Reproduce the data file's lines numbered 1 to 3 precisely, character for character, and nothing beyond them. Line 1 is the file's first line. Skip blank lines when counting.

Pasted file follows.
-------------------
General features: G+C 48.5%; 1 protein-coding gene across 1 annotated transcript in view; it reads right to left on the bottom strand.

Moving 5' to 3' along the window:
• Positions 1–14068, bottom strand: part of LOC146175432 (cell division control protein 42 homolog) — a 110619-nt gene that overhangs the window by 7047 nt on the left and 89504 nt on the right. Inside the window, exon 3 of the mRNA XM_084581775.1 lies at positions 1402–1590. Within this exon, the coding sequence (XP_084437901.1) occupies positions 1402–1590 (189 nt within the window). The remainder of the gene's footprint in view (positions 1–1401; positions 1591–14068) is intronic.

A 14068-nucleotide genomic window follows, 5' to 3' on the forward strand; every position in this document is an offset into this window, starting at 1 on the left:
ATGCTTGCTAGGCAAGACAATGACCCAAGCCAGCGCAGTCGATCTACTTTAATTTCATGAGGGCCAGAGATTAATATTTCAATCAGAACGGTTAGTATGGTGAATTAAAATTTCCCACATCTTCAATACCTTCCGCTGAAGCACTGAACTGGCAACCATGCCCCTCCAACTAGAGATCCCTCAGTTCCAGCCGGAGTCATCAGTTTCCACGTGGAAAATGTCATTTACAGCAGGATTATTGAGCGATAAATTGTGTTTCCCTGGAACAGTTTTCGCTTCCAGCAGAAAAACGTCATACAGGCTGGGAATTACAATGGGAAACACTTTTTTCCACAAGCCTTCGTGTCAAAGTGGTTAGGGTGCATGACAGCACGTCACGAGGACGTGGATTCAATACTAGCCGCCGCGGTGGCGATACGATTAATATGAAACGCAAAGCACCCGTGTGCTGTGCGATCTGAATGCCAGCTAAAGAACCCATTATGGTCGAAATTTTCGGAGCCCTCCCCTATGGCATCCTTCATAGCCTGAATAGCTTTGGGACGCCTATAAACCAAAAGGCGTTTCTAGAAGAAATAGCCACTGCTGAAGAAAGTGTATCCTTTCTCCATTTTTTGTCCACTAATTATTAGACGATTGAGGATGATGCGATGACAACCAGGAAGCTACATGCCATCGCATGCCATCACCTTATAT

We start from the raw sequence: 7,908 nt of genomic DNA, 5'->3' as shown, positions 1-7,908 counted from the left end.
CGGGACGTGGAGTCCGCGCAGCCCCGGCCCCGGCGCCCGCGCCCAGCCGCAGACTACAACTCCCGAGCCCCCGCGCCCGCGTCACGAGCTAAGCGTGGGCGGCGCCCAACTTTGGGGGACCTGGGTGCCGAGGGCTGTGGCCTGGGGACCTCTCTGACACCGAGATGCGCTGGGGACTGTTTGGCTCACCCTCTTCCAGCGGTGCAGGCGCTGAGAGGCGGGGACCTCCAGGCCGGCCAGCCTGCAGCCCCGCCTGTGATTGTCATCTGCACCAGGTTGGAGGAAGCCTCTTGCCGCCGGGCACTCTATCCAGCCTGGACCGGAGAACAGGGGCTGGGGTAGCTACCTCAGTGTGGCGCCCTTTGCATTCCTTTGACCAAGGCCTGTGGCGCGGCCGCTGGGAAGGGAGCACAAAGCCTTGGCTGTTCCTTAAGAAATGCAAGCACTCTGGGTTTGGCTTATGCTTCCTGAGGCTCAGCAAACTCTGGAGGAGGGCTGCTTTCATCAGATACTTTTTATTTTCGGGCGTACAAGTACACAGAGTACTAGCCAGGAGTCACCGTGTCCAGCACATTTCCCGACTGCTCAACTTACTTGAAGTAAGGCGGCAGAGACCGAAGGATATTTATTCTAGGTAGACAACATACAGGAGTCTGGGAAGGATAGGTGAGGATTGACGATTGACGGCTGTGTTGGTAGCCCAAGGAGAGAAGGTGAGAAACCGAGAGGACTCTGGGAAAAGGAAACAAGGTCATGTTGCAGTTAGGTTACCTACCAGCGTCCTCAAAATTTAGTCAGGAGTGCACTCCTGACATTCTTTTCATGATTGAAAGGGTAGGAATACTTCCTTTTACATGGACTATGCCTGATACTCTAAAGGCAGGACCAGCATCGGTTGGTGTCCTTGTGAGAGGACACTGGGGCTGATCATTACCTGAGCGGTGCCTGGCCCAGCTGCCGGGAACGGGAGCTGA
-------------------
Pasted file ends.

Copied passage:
General features: G+C 48.5%; 1 protein-coding gene across 1 annotated transcript in view; it reads right to left on the bottom strand.

Moving 5' to 3' along the window:
• Positions 1–14068, bottom strand: part of LOC146175432 (cell division control protein 42 homolog) — a 110619-nt gene that overhangs the window by 7047 nt on the left and 89504 nt on the right. Inside the window, exon 3 of the mRNA XM_084581775.1 lies at positions 1402–1590. Within this exon, the coding sequence (XP_084437901.1) occupies positions 1402–1590 (189 nt within the window). The remainder of the gene's footprint in view (positions 1–1401; positions 1591–14068) is intronic.